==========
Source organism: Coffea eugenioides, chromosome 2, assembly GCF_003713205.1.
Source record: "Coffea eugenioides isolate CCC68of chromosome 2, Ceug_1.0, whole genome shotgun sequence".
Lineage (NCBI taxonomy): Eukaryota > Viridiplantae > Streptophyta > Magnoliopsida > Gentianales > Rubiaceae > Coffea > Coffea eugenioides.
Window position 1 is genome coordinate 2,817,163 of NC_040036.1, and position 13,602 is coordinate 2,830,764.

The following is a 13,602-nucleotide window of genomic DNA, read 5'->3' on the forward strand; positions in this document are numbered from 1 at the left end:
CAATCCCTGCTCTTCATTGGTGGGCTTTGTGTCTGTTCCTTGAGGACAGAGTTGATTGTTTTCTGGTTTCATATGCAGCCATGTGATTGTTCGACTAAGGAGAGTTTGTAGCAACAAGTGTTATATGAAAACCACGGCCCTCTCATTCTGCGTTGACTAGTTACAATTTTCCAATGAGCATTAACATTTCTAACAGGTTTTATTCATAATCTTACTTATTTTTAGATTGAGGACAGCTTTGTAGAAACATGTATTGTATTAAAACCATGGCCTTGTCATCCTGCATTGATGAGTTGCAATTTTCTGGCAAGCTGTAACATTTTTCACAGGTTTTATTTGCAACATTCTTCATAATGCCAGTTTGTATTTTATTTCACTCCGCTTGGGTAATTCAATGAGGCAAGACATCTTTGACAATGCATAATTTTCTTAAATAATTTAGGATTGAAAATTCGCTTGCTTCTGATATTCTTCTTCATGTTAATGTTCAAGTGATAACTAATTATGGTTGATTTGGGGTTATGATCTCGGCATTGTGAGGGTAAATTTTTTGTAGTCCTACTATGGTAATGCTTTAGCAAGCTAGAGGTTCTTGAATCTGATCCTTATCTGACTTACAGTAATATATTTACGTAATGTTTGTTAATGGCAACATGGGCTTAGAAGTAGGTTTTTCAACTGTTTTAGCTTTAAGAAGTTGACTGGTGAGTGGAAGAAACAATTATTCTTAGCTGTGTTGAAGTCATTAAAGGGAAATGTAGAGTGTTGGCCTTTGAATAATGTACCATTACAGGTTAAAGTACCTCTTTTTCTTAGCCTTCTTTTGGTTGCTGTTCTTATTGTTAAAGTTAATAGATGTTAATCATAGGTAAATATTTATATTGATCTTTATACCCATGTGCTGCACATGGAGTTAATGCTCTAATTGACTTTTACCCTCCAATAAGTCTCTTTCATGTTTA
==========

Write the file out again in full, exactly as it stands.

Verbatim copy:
Source organism: Coffea eugenioides, chromosome 2, assembly GCF_003713205.1.
Source record: "Coffea eugenioides isolate CCC68of chromosome 2, Ceug_1.0, whole genome shotgun sequence".
Lineage (NCBI taxonomy): Eukaryota > Viridiplantae > Streptophyta > Magnoliopsida > Gentianales > Rubiaceae > Coffea > Coffea eugenioides.
Window position 1 is genome coordinate 2,817,163 of NC_040036.1, and position 13,602 is coordinate 2,830,764.

The following is a 13,602-nucleotide window of genomic DNA, read 5'->3' on the forward strand; positions in this document are numbered from 1 at the left end:
CAATCCCTGCTCTTCATTGGTGGGCTTTGTGTCTGTTCCTTGAGGACAGAGTTGATTGTTTTCTGGTTTCATATGCAGCCATGTGATTGTTCGACTAAGGAGAGTTTGTAGCAACAAGTGTTATATGAAAACCACGGCCCTCTCATTCTGCGTTGACTAGTTACAATTTTCCAATGAGCATTAACATTTCTAACAGGTTTTATTCATAATCTTACTTATTTTTAGATTGAGGACAGCTTTGTAGAAACATGTATTGTATTAAAACCATGGCCTTGTCATCCTGCATTGATGAGTTGCAATTTTCTGGCAAGCTGTAACATTTTTCACAGGTTTTATTTGCAACATTCTTCATAATGCCAGTTTGTATTTTATTTCACTCCGCTTGGGTAATTCAATGAGGCAAGACATCTTTGACAATGCATAATTTTCTTAAATAATTTAGGATTGAAAATTCGCTTGCTTCTGATATTCTTCTTCATGTTAATGTTCAAGTGATAACTAATTATGGTTGATTTGGGGTTATGATCTCGGCATTGTGAGGGTAAATTTTTTGTAGTCCTACTATGGTAATGCTTTAGCAAGCTAGAGGTTCTTGAATCTGATCCTTATCTGACTTACAGTAATATATTTACGTAATGTTTGTTAATGGCAACATGGGCTTAGAAGTAGGTTTTTCAACTGTTTTAGCTTTAAGAAGTTGACTGGTGAGTGGAAGAAACAATTATTCTTAGCTGTGTTGAAGTCATTAAAGGGAAATGTAGAGTGTTGGCCTTTGAATAATGTACCATTACAGGTTAAAGTACCTCTTTTTCTTAGCCTTCTTTTGGTTGCTGTTCTTATTGTTAAAGTTAATAGATGTTAATCATAGGTAAATATTTATATTGATCTTTATACCCATGTGCTGCACATGGAGTTAATGCTCTAATTGACTTTTACCCTCCAATAAGTCTCTTTCATGTTTA